Ant. A trustie villaine sir, that very oft, When I am dull with care and melancholly, Lightens my humour with his merry iests: What will you walke with me about the towne, And then goe to my Inne and dine with me? E.Mar. I am inuited sir to certaine Marchants, Of whom I hope to make much benefit: I craue your pardon, soone at fiue a clocke, Please you, Ile meete with you vpon the Mart, And afterward consort you till bed time: My present businesse cals me from you now

Ant. Farewell till then: I will goe loose my selfe, And wander vp and downe to view the Citie

E.Mar. Sir, I commend you to your owne content.


Ant. He that commends me to mine owne content, Commends me to the thing I cannot get: I to the world am like a drop of water, That in the Ocean seekes another drop, Who falling there to finde his fellow forth, (Vnseene, inquisitiue) confounds himselfe. So I, to finde a Mother and a Brother, In quest of them (vnhappie a) loose my selfe.

Enter Dromio of Ephesus.

Here comes the almanacke of my true date: What now? How chance thou art return'd so soone

E.Dro. Return'd so soone, rather approacht too late: The Capon burnes, the Pig fals from the spit; The clocke hath strucken twelue vpon the bell: My Mistris made it one vpon my cheeke: She is so hot because the meate is colde: The meate is colde, because you come not home: You come not home, because you haue no stomacke: You haue no stomacke, hauing broke your fast: But we that know what 'tis to fast and pray, Are penitent for your default to day

Ant. Stop in your winde sir, tell me this I pray? Where haue you left the mony that I gaue you

E.Dro. Oh sixe pence that I had a wensday last, To pay the Sadler for my Mistris crupper: The Sadler had it Sir, I kept it not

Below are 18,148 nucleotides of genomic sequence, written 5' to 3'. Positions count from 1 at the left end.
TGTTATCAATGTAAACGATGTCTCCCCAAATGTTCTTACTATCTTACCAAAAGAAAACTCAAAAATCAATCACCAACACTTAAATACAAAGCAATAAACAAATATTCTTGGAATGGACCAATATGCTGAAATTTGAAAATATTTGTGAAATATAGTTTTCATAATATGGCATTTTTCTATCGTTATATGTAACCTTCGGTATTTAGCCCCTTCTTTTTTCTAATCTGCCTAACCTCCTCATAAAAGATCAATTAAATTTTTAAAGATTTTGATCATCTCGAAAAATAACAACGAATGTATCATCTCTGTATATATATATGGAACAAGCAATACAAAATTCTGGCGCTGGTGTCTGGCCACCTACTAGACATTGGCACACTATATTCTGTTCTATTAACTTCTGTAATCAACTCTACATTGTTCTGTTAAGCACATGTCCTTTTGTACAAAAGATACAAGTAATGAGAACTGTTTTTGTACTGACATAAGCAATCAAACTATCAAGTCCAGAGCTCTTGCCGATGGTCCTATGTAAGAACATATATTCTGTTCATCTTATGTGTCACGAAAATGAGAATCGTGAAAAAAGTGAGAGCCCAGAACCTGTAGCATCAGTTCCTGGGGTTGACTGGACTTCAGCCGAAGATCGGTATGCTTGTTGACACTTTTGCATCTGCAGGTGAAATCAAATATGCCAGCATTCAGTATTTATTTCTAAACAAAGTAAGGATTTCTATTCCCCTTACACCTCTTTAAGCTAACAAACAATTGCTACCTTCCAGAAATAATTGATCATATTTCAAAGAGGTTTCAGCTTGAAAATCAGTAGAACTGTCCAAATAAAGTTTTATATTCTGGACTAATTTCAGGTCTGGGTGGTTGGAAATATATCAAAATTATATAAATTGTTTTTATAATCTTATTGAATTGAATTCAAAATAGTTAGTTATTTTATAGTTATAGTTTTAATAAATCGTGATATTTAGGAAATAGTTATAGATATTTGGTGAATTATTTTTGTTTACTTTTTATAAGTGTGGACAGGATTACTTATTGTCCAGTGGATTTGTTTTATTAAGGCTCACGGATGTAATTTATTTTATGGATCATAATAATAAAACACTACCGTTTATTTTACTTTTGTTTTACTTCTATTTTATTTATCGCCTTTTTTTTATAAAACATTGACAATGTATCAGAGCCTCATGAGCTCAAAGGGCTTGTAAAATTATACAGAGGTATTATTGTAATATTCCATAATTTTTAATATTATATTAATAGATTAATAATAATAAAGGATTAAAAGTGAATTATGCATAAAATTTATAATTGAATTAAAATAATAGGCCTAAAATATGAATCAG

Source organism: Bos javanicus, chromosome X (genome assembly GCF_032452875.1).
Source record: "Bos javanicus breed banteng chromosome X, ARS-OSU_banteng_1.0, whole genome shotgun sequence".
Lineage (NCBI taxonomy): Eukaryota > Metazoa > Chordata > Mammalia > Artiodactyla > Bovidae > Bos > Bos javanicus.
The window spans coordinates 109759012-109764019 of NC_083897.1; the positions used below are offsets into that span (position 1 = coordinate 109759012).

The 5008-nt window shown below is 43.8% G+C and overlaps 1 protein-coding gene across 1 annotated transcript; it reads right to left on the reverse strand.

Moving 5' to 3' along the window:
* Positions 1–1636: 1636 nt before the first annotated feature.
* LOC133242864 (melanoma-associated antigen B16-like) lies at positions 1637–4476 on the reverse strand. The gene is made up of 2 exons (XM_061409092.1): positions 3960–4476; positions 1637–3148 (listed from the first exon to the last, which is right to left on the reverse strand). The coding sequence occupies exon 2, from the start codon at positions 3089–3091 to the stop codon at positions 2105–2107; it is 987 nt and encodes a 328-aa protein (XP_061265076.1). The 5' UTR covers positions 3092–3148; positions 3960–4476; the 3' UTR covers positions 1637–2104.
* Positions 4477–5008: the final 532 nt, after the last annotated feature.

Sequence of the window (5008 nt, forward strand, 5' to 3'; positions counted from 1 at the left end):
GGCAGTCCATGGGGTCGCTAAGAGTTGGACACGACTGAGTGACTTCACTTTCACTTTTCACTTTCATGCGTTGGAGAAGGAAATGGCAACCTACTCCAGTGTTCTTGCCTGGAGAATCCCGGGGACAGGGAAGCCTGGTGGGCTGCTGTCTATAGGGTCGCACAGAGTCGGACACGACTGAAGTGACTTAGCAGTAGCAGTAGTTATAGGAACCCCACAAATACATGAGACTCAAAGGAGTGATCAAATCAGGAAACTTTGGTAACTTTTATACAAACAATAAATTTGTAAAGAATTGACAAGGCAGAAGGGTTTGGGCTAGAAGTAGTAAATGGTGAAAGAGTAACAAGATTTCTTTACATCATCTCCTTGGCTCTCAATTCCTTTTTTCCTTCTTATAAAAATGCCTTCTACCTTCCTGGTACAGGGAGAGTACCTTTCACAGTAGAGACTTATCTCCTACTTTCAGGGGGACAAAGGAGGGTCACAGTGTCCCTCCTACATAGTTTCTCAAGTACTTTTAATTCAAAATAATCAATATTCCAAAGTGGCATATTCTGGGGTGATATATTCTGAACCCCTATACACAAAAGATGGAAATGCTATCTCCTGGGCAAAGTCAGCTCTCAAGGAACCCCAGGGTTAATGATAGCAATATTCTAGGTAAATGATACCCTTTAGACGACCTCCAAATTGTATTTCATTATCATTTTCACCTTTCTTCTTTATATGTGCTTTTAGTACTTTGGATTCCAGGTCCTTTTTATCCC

Ant. I am not in a sportiue humor now: Tell me, and dally not, where is the monie? We being strangers here, how dar'st thou trust So great a charge from thine owne custodie

E.Dro. I pray you iest sir as you sit at dinner: I from my Mistris come to you in post: If I returne I shall be post indeede. For she will scoure your fault vpon my pate: Me thinkes your maw, like mine, should be your cooke, And strike you home without a messenger

Ant. Come Dromio, come, these iests are out of season, Reserue them till a merrier houre then this: Where is the gold I gaue in charge to thee? E.Dro. To me sir? why you gaue no gold to me? Ant. Come on sir knaue, haue done your foolishnes, And tell me how thou hast dispos'd thy charge

E.Dro. My charge was but to fetch you fro[m] the Mart Home to your house, the Phoenix sir, to dinner; My Mistris and her sister staies for you

Ant. Now as I am a Christian answer me, In what safe place you haue bestow'd my monie; Or I shall breake that merrie sconce of yours That stands on tricks, when I am vndispos'd: Where is the thousand Markes thou hadst of me? E.Dro. I haue some markes of yours vpon my pate: Some of my Mistris markes vpon my shoulders: But not a thousand markes betweene you both. If I should pay your worship those againe, Perchance you will not beare them patiently

Ant. Thy Mistris markes? what Mistris slaue hast thou? E.Dro. Your worships wife, my Mistris at the Phoenix; She that doth fast till you come home to dinner: And praies that you will hie you home to dinner

Ant. What wilt thou flout me thus vnto my face Being forbid? There take you that sir knaue

E.Dro. What meane you sir, for God sake hold your hands: Nay, and you will not sir, Ile take my heeles.

Exeunt. Dromio Ep.

Ant. Vpon my life by some deuise or other, The villaine is ore-wrought of all my monie. They say this towne is full of cosenage: As nimble Iuglers that deceiue the eie: Darke working Sorcerers that change the minde: Soule-killing Witches, that deforme the bodie: Disguised Cheaters, prating Mountebankes; And manie such like liberties of sinne: If it proue so, I will be gone the sooner: Ile to the Centaur to goe seeke this slaue, I greatly feare my monie is not safe.


William Shakespeare
Classic Literature Library

All Pages of This Book
A Most Pleasant Comedy of Mucedorus
The Comedie of Errors
The Taming of the Shrew